Rothstein’s method into the WeWork drama was to focus extra on the folks in Neumann’s circle who purchased into his imaginative and prescient of altering not simply office tradition, however the world itself.

Sources in the documentary embody a filmmaker who moved right into a WeLive constructing, WeWork’s model of communal residing areas, and located himself slowly distanced from the exterior world. There’s Neumann’s ex-assistant, who moved to New York Metropolis to discover her function and thought she did so when she met Neumann, in addition to a quantity of different ex-employees who have been additionally swept up in Neumann’s preaching of “we,” till they have been laid off in the hundreds.


“I used to be intrigued by the broader human story behind it,” Rothstein says. “Whereas the monetary fable of the firm was actually a backbone for the story and was a compelling factor to observe, there hadn’t been quite a bit of flesh placed on the bones in phrases of emotionally and narratively understanding what this phenomenon meant for the many different individuals who went by means of it.”

[Image: courtesy of Hulu]

Rothstein additionally needed to underscore his private perception in Neumann’s imaginative and prescient of constructing communal workspaces, one thing he feels might have been missed in the sheer collapse of Neumann’s ambitions.

“By the time [WeWork] began after the [2008] recession, work life had modified, particularly in New York the place they began,” says Rothstein, who’s based mostly in Brooklyn. “Lots of the bonds that held folks collectively traditionally in America, like working at one firm for a very long time or being half of church teams, had eroded. So we have been rather more of these solo impartial operators bouncing from one factor to the subsequent.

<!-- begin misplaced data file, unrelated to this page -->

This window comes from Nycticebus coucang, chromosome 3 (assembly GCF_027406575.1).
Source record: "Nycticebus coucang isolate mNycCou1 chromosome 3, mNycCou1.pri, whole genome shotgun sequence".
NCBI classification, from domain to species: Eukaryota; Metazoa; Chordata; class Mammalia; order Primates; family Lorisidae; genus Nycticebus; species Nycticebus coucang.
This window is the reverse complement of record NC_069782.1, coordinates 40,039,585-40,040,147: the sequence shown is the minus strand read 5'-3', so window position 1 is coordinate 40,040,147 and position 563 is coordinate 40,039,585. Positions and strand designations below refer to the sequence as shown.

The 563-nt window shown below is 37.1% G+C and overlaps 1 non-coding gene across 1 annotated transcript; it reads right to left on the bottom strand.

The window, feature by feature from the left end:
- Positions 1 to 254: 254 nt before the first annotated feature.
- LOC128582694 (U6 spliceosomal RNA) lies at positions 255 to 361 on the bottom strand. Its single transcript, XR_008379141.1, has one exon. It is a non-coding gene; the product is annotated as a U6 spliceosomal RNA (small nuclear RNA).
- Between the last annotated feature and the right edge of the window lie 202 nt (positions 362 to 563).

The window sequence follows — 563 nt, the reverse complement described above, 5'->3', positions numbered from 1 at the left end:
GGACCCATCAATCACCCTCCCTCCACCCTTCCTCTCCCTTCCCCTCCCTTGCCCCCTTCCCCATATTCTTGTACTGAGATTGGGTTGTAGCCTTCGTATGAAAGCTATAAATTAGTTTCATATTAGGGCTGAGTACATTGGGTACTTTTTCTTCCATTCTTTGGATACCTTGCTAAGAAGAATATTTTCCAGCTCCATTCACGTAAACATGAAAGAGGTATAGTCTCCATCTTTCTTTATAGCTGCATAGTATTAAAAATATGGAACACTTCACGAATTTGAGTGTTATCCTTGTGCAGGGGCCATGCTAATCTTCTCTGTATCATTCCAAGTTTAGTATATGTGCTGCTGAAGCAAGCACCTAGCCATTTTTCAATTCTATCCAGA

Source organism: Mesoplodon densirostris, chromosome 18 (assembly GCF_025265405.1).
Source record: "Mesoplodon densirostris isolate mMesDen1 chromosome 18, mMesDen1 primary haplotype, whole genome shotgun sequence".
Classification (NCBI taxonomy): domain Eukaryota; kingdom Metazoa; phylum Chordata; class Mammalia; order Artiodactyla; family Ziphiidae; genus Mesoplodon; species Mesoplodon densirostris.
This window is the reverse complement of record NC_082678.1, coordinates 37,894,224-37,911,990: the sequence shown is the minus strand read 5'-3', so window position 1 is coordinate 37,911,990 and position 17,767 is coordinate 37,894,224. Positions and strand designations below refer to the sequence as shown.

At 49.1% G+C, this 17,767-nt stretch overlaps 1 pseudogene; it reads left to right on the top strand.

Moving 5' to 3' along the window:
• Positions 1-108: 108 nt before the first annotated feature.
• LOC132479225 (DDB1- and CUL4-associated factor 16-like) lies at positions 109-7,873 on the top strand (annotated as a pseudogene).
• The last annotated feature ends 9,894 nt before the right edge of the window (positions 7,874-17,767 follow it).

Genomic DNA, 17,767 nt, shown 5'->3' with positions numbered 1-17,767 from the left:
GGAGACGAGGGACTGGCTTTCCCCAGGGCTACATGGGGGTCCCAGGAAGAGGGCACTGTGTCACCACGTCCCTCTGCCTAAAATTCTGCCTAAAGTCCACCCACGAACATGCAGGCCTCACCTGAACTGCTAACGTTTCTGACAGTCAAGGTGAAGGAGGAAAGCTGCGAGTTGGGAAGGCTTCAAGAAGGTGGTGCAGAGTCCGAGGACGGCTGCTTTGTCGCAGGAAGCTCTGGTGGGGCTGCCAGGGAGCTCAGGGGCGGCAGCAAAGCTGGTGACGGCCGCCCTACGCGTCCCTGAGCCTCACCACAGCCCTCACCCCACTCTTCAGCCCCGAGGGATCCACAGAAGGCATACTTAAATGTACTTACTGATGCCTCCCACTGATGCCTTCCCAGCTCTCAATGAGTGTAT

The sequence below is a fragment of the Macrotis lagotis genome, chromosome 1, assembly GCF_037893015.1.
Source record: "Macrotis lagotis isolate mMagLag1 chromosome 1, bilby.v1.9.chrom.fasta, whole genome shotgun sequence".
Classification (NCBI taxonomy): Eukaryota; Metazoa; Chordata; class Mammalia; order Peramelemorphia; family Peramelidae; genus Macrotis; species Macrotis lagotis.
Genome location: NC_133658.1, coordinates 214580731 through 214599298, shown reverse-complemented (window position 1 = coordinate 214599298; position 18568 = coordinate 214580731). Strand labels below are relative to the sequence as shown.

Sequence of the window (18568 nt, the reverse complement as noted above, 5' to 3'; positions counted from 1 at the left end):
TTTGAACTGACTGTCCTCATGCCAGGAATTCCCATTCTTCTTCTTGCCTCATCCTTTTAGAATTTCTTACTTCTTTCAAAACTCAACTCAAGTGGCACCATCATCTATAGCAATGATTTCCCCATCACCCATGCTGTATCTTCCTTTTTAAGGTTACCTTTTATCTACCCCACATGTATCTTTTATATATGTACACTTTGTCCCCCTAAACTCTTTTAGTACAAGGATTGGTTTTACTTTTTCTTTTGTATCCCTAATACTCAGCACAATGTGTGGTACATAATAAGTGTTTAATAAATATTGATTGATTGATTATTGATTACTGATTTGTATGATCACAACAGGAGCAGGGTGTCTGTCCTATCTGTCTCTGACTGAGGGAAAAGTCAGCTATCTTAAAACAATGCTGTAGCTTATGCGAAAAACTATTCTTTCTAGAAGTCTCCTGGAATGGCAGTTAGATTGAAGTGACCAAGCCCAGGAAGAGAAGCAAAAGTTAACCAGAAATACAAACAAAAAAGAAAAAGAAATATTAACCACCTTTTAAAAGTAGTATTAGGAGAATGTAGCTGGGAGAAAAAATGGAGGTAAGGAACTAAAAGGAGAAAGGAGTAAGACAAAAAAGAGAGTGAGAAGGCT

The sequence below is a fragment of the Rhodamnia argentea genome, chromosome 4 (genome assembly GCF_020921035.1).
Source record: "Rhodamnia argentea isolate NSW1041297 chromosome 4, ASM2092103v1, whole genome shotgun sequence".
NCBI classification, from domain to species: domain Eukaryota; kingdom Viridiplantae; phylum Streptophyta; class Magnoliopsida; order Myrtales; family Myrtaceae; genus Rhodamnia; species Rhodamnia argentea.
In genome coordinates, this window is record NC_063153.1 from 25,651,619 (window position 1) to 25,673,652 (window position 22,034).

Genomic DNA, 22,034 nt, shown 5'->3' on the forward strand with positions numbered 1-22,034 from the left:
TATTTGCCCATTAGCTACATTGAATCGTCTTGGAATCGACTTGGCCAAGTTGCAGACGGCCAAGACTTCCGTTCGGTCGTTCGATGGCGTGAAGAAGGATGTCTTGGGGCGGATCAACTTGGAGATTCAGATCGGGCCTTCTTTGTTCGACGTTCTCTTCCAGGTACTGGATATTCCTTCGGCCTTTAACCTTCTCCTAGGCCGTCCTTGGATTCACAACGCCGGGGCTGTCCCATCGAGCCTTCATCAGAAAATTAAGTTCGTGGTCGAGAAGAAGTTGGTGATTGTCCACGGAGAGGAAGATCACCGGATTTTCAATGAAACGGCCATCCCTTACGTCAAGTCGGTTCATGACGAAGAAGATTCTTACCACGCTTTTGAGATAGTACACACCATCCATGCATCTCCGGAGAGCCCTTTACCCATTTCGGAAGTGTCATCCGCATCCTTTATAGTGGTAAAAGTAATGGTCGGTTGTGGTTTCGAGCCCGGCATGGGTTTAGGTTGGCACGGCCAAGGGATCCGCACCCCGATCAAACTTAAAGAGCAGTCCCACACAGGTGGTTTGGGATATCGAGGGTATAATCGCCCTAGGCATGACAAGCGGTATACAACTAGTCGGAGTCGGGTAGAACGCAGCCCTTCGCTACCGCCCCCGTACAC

“I believe that disadvantaged us of these sorts of informal neighborhood relationships that truly are the bonds of life and that make life actually wealthy,” he provides. “WeWork hit on the want to try to re-create that in a method.”

Certainly, there’s an emotional coda to WeWork, from Neumann’s ex-assistant explaining how throughout the COVID-19 pandemic, wherein the documentary was filmed, she feels the want for neighborhood much more with stay-at-home and social distancing mandates in place. Rothstein’s strategic use of behind-the-scenes footage of Neumann and candid testimonies from sources additionally work properly in the doc’s favor.

The WeWork story seems like a pure match for a streaming service, as it’s one which’s already confirmed its skill to seize the nation’s consideration. But there’s an inescapable feeling of staleness that colours the WeWork story total. With our consideration span being ever-more truncated, there could be the problem of a narrative’s fizz going flat.

Rothstein argues that as a result of the media was obsessed after which moved on, there are extra folks but to uncover the wonders of We. “The media circles you’re in, and that I’m in in some methods, we’ve plumbed this a bit extra. However I don’t know that in the common public that fizz has even handed by means of their radar very a lot,” Rothstein says. “I could possibly be incorrect, however I believe and I hope that the story is inherently attention-grabbing sufficient and the characters are fairly fascinating and attention-grabbing simply on their very own.”